I have a moon inside of me.
It’s a rare disease, I know.
When I was young, I mistook it
for religion, the way I would glow
when my moon was gibbous. I examined
my illumination in the bathroom mirror
while my older sister banged on the locked door.
“Mom, she’s taking too long!” she’d complain.
I knew I couldn’t explain. Sometimes my moon
would move into my mouth and strange words
broke out. “Quiverilly!” I’d plead to my dad.
He just looked away. Sometimes I’d feel my full
moon in my right knee and jump and jump
in my backyard at dusk, underneath the old apple tree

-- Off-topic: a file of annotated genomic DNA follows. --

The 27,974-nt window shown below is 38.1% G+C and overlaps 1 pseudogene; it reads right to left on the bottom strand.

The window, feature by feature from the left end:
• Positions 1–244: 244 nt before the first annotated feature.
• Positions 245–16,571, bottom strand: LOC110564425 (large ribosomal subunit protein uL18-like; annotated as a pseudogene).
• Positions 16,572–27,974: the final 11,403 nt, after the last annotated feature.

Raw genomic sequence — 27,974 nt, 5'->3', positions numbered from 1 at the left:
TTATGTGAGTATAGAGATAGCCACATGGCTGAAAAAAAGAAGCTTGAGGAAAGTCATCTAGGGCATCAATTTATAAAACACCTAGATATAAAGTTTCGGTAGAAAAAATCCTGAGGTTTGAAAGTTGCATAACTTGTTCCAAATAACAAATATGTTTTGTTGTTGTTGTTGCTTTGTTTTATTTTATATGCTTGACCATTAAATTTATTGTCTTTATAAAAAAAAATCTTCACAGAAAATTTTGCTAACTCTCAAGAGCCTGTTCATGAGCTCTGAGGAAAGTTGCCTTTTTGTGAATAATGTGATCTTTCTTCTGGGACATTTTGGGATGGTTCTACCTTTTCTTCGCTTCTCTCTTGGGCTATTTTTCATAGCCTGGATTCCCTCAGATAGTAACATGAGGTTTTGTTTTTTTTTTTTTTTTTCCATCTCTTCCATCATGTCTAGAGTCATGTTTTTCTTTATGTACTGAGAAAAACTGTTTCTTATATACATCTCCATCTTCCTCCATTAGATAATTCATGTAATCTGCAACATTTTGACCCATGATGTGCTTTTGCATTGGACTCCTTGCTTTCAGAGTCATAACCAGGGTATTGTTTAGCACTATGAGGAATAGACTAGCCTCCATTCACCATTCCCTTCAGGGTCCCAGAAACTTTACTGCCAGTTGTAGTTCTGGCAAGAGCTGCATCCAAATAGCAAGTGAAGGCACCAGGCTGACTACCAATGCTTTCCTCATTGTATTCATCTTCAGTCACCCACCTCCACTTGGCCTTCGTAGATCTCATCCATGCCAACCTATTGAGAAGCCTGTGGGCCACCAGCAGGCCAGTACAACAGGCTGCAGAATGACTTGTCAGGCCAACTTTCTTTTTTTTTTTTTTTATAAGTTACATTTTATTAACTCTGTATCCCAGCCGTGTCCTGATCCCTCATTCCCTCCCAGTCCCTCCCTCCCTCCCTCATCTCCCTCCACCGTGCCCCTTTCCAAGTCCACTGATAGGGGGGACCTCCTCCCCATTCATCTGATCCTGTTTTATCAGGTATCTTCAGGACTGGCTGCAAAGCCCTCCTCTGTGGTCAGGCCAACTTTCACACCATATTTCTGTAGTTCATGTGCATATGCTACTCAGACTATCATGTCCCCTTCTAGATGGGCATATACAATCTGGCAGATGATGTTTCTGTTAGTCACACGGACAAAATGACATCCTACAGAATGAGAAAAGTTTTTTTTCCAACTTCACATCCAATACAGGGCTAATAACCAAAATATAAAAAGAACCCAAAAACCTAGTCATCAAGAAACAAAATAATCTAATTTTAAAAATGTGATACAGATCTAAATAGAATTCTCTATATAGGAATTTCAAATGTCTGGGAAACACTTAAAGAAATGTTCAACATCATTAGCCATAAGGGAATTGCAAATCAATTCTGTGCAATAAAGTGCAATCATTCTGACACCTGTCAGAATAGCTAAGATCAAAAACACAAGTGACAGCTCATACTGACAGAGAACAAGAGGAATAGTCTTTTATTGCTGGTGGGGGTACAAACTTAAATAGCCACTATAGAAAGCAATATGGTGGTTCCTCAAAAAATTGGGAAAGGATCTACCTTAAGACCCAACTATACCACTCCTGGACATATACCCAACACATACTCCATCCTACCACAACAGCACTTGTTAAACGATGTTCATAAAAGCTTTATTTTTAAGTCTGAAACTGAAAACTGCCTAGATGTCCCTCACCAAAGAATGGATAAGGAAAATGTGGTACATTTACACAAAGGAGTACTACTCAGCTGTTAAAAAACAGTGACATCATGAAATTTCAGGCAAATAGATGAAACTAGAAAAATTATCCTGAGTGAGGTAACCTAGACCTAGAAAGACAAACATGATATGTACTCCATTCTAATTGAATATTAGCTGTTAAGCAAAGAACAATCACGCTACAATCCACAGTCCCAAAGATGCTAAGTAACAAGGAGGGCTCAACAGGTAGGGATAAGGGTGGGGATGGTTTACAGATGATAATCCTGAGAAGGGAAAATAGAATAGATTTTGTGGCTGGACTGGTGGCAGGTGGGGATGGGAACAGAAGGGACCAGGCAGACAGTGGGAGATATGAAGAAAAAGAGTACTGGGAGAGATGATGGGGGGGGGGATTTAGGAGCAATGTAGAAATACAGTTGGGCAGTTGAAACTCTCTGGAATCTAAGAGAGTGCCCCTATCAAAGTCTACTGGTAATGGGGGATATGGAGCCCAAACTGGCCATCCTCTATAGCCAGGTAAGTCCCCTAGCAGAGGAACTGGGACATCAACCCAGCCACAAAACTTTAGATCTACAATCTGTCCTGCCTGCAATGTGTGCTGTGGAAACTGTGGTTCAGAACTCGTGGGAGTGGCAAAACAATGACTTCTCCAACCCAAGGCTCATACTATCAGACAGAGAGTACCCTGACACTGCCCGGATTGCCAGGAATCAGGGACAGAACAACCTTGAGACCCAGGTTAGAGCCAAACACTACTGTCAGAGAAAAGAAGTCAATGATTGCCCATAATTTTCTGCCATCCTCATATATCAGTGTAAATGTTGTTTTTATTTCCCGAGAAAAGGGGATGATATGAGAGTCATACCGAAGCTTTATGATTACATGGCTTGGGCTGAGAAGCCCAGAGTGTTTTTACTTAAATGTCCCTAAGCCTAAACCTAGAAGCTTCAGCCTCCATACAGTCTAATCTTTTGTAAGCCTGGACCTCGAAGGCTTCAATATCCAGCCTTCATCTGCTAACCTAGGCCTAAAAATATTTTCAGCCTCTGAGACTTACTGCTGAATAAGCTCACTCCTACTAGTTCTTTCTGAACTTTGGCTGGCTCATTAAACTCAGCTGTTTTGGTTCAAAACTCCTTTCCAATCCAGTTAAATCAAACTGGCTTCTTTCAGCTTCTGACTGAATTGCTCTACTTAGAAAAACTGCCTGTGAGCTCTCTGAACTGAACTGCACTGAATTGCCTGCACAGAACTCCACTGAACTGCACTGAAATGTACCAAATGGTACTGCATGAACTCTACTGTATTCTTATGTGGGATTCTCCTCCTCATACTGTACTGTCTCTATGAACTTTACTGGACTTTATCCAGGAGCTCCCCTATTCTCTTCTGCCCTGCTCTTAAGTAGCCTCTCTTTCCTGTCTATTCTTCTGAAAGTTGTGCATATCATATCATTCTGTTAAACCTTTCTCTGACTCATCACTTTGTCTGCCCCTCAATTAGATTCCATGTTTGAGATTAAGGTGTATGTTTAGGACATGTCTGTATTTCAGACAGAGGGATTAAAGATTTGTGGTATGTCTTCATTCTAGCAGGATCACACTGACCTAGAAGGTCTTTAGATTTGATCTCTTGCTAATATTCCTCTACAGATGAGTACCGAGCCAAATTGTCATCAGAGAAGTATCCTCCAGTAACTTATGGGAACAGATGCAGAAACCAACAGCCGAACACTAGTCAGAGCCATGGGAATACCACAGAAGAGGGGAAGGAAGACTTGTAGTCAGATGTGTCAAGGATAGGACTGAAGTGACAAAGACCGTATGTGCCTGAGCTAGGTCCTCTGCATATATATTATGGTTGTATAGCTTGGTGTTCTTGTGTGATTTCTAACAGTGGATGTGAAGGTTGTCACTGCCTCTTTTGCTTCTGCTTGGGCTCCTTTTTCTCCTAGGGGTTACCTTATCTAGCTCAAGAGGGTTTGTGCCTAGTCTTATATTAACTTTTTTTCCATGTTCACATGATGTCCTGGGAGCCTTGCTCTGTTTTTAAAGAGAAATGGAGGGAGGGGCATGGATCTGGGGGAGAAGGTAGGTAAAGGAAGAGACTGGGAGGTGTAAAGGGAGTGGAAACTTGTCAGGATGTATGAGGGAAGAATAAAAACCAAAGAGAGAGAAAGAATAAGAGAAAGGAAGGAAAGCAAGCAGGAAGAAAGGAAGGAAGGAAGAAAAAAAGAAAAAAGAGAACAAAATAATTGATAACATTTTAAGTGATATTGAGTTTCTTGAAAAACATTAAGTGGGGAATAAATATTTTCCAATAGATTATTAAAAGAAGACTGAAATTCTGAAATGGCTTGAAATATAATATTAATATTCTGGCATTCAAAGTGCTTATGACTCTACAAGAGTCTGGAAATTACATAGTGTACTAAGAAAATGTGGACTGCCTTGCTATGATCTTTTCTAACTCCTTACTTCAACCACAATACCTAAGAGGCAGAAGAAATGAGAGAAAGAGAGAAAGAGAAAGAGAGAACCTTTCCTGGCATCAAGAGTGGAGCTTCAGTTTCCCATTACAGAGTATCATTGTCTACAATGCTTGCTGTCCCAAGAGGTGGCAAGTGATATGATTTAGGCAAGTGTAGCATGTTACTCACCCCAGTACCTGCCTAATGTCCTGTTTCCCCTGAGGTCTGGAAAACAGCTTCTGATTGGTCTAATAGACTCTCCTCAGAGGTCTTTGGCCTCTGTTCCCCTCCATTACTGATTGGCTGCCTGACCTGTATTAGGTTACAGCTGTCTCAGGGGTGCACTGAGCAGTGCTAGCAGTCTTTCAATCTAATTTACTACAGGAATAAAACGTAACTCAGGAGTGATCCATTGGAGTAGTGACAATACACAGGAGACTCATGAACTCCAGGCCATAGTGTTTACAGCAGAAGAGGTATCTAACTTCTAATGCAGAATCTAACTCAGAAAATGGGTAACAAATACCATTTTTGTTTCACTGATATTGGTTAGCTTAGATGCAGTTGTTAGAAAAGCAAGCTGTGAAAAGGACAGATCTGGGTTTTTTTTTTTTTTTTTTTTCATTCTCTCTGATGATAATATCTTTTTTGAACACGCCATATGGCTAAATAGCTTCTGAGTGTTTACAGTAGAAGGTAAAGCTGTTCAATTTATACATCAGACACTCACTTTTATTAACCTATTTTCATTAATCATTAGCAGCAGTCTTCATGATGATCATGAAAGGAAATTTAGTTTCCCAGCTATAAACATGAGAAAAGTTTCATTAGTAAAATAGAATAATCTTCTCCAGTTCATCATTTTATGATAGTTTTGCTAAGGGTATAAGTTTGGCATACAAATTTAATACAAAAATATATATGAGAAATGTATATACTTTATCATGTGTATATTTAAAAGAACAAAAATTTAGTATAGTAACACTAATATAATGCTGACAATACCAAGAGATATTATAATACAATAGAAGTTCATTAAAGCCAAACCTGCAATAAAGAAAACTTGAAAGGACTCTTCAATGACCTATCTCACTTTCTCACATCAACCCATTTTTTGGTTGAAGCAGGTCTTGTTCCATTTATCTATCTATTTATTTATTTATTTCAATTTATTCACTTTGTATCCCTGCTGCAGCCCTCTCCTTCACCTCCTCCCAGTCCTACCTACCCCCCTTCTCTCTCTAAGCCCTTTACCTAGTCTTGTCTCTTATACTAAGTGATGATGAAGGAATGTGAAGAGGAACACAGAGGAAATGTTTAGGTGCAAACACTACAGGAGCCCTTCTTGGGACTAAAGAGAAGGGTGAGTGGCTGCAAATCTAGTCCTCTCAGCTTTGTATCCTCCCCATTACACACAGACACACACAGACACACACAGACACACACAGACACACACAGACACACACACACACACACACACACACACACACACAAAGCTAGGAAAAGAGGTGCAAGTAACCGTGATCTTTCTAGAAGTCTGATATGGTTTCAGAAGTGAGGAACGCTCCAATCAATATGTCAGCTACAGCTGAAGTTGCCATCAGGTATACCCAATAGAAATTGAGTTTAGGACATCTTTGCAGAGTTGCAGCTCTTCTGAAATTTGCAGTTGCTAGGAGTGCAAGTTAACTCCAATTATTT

along with all those lightning bugs I thought were little
creatures born from the moon. My little moon dolls.
These days, I keep my moon mostly behind my heart, where its
phases are quick as heart-beats, one second full, the next
waning. I used to think it was love. Now I have the moon-sense
to know it’s probably just reflection, or some rotational pull.